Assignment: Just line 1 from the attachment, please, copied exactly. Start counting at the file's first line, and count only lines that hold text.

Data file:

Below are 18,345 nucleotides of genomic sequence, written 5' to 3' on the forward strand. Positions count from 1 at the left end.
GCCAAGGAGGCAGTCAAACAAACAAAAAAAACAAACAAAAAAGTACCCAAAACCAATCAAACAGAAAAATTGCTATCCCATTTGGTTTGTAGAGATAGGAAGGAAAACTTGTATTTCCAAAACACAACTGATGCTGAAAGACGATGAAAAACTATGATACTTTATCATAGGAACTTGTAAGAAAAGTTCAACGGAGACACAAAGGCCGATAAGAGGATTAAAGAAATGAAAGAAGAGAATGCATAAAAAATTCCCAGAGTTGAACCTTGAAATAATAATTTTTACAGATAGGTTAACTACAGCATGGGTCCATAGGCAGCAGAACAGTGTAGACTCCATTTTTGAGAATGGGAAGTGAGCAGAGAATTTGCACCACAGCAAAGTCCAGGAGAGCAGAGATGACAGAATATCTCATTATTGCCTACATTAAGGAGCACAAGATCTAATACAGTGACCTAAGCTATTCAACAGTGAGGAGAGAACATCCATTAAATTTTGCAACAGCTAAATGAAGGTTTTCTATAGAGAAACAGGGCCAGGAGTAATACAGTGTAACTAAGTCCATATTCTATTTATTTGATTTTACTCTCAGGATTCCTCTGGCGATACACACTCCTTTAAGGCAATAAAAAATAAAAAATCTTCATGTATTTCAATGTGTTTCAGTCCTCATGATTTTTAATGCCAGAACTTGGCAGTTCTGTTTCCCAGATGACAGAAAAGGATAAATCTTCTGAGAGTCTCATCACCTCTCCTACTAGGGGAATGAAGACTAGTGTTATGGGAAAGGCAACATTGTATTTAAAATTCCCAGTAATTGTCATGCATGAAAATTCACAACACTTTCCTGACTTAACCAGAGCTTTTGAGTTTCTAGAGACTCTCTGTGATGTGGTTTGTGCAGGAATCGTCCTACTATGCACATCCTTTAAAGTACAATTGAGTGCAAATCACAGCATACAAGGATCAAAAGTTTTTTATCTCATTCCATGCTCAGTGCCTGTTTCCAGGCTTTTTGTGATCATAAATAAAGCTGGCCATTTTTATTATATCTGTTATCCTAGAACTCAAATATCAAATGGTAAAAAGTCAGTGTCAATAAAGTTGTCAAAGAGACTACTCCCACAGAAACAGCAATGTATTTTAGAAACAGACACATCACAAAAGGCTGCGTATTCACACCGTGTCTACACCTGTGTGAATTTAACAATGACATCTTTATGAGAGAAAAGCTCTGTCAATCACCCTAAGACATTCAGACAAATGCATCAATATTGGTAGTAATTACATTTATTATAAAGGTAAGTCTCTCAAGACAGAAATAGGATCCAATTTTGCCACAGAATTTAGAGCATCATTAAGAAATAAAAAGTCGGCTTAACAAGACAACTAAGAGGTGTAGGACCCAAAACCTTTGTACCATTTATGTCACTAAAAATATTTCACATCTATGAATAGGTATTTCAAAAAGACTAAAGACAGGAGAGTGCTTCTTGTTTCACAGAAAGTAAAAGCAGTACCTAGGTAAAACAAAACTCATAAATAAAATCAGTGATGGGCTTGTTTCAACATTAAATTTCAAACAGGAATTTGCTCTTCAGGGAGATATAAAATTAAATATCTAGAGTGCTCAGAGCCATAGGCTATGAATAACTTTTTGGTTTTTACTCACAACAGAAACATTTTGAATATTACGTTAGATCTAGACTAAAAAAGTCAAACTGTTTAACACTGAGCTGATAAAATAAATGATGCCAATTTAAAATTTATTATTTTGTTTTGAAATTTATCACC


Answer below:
Below are 18,345 nucleotides of genomic sequence, written 5' to 3' on the forward strand. Positions count from 1 at the left end.